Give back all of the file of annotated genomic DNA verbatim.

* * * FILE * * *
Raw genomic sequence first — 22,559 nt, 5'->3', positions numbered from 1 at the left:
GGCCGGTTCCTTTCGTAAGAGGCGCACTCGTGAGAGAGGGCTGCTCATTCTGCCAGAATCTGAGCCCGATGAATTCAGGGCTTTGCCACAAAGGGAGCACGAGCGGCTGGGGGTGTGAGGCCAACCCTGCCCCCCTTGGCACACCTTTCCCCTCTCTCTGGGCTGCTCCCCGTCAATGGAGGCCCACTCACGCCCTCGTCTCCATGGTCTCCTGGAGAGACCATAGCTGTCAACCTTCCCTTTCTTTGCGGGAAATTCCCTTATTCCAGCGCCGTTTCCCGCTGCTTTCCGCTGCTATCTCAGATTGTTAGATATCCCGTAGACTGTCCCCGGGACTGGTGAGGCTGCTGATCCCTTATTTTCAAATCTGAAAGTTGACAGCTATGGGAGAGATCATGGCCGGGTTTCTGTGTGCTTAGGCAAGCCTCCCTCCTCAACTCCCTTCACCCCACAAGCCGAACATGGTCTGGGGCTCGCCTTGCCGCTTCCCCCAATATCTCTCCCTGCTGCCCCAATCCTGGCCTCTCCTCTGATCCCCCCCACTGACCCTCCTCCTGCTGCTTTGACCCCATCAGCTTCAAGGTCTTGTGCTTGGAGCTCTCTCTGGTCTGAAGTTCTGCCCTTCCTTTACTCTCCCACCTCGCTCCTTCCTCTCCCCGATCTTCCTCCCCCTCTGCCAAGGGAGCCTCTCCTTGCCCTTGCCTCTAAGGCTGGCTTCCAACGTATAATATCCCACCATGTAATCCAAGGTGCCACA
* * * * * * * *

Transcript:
Raw genomic sequence first — 22,559 nt, 5'->3', positions numbered from 1 at the left:
GGCCGGTTCCTTTCGTAAGAGGCGCACTCGTGAGAGAGGGCTGCTCATTCTGCCAGAATCTGAGCCCGATGAATTCAGGGCTTTGCCACAAAGGGAGCACGAGCGGCTGGGGGTGTGAGGCCAACCCTGCCCCCCTTGGCACACCTTTCCCCTCTCTCTGGGCTGCTCCCCGTCAATGGAGGCCCACTCACGCCCTCGTCTCCATGGTCTCCTGGAGAGACCATAGCTGTCAACCTTCCCTTTCTTTGCGGGAAATTCCCTTATTCCAGCGCCGTTTCCCGCTGCTTTCCGCTGCTATCTCAGATTGTTAGATATCCCGTAGACTGTCCCCGGGACTGGTGAGGCTGCTGATCCCTTATTTTCAAATCTGAAAGTTGACAGCTATGGGAGAGATCATGGCCGGGTTTCTGTGTGCTTAGGCAAGCCTCCCTCCTCAACTCCCTTCACCCCACAAGCCGAACATGGTCTGGGGCTCGCCTTGCCGCTTCCCCCAATATCTCTCCCTGCTGCCCCAATCCTGGCCTCTCCTCTGATCCCCCCCACTGACCCTCCTCCTGCTGCTTTGACCCCATCAGCTTCAAGGTCTTGTGCTTGGAGCTCTCTCTGGTCTGAAGTTCTGCCCTTCCTTTACTCTCCCACCTCGCTCCTTCCTCTCCCCGATCTTCCTCCCCCTCTGCCAAGGGAGCCTCTCCTTGCCCTTGCCTCTAAGGCTGGCTTCCAACGTATAATATCCCACCATGTAATCCAAGGTGCCACA